I’ve got some good and some bad news for the world of Formula One, its enthusiasts and its competitors alike.
Firstly, the good news for thrill-hungry Grand Prix fans worldwide is that superstar Lewis Hamilton, three times the world champion, has vowed to keep on racing for at least another six years.
And that’s also the bad news for some. At least for his fellow drivers who, looking to feature prominently in their own personal success story, would be only too relieved to see him pack it all in and give them a better chance for a slice of Grand Prix glory. No such luck …
The 32-year-old’s winning style, attitude and continuing determination to emerge as the most successful driver in F1 history underpins and reinforces his restless drive into the depths of genius and memorable greatness. The sport’s numbers game reveals the constant record-breaker has competed in 198 GPs, been the victor 57 times, has stepped onto the podium on 110 occasions, with 67 pole placings and 37 fastest laps ahead of his hapless pursuers.
He was at his brilliant best with a sensationally overwhelming win in fine, fearless and skilful style last time out in his home British Grand Prix around the very, very testing high-speed Silverstone circuit. And he is planning an all-action replay of that stunning show in the Hungarian round in Budapest this Sunday, a favourite track of his where he has been the winner five times with six podiums and four poles.
Ahead of the championship’s halfway stage 70-lap, 190-mile challenge, and his title takeover bid to overtake title topper Sebastian Vettel and erase the German ace’s one point advantage, Hamilton opened up in a fully frank appreciation of his own ability. ”Right now I am feeling in my prime. I am driving better than ever and I am loving being in this Mercedes team. I will always want success — and now we are going to Hungary, one of the great track and an absolute favourite of mine.”
Then he revealed: “I have got five or six more years left in my career in racing. My only fear, more than anything, is not being as great as I know I can be. Racing is all about who is willing to go further, deeper into his ability, who is willing to take that extra step … and that is just me.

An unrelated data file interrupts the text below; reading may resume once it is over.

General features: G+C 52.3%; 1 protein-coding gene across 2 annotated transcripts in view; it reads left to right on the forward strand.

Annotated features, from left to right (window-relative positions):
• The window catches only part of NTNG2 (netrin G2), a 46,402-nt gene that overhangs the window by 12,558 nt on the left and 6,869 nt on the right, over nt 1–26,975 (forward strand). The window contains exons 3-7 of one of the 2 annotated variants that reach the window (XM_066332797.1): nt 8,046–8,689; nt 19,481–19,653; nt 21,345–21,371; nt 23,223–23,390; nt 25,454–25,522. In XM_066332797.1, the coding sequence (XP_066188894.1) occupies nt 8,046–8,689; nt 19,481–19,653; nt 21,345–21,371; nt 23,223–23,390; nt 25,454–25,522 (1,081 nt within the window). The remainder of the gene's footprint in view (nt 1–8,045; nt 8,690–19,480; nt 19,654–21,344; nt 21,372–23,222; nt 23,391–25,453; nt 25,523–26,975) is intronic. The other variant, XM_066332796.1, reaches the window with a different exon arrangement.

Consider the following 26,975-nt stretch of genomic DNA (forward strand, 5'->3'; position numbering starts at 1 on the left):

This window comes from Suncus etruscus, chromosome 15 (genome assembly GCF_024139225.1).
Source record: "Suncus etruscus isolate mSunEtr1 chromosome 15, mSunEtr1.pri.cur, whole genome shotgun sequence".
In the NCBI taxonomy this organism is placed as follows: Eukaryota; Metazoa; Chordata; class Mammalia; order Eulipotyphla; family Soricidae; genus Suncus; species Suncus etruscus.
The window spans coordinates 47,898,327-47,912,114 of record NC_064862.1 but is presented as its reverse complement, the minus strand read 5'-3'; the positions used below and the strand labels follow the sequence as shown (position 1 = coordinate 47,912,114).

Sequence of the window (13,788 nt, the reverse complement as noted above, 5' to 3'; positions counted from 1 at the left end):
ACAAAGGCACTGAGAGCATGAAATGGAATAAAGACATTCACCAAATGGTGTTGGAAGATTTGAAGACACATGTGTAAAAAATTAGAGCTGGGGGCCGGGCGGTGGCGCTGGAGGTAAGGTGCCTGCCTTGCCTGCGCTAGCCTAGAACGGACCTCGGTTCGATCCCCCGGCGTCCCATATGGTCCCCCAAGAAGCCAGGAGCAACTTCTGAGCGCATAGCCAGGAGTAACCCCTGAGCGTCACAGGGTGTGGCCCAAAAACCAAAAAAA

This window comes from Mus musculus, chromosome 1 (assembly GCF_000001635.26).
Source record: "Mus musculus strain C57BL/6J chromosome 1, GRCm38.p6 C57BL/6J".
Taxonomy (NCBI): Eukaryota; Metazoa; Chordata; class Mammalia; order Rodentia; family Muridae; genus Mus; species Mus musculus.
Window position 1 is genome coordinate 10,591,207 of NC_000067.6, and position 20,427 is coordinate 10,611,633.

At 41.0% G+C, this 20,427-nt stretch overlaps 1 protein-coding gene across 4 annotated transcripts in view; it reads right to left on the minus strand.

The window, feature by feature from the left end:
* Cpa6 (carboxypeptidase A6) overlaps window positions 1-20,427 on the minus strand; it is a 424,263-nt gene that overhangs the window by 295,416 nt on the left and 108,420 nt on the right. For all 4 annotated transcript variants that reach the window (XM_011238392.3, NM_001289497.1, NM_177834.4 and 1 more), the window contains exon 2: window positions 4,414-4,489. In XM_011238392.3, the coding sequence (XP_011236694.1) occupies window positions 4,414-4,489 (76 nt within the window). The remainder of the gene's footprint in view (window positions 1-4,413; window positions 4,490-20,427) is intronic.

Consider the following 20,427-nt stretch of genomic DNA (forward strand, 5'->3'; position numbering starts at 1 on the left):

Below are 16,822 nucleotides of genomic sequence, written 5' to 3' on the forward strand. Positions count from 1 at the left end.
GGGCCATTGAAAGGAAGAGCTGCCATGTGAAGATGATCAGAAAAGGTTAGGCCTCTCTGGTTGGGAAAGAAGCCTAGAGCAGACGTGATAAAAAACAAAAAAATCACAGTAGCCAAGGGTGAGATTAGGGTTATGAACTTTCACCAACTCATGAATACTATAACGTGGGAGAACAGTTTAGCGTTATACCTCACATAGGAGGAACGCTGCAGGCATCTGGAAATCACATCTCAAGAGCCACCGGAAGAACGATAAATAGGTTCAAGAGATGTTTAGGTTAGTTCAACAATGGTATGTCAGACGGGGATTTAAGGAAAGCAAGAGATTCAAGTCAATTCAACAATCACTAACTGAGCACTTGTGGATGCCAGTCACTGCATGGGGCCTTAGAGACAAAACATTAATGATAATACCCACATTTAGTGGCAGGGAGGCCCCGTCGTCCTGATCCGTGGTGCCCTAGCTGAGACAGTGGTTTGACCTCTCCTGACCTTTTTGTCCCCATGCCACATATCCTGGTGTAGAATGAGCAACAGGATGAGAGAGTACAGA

“I am ready, willing and able to take any amount of pain and heartbreak to be the winner. I am that hungry for success. I don’t have any fears. I love racing in Formula One. And even if … and when … I win another world championship it will not mean I will pack it all in and hang up my gloves. I shall always … always … strive my hardest for success.
“There is no reason right now why I should stop. I am really enjoying myself — and so much so I intend to see out my contract with Mercedes. They are one great team.” Rumours are rife that he and Vettel will swap places and teams when their contracts are up — but that remark then erases any predictions on a changeover.
It is a point underlined by Toto Wolff, the mightily powerful head of the Mercedes team — and an unashamed admirer of his star turn.
Wolff stresses: “The championship is in the balance right now. We at Mercedes are building up to a run in with calm appreciation in a logical manner and with great confidence in Hamilton. Behind the scenes at the factory the energy and enthusiasm of everybody is like never before.
“It is completely inspiring and I am sure that is what Lewis feels, too. He has delivered some superb performances this season … Silverstone and his great and spectacularly convincing British Grand Prix win in particular. Right now he is phenomenal and is equalling, setting or matching new records all the time. And will continue to do so.”
— The author is a Formula One expert.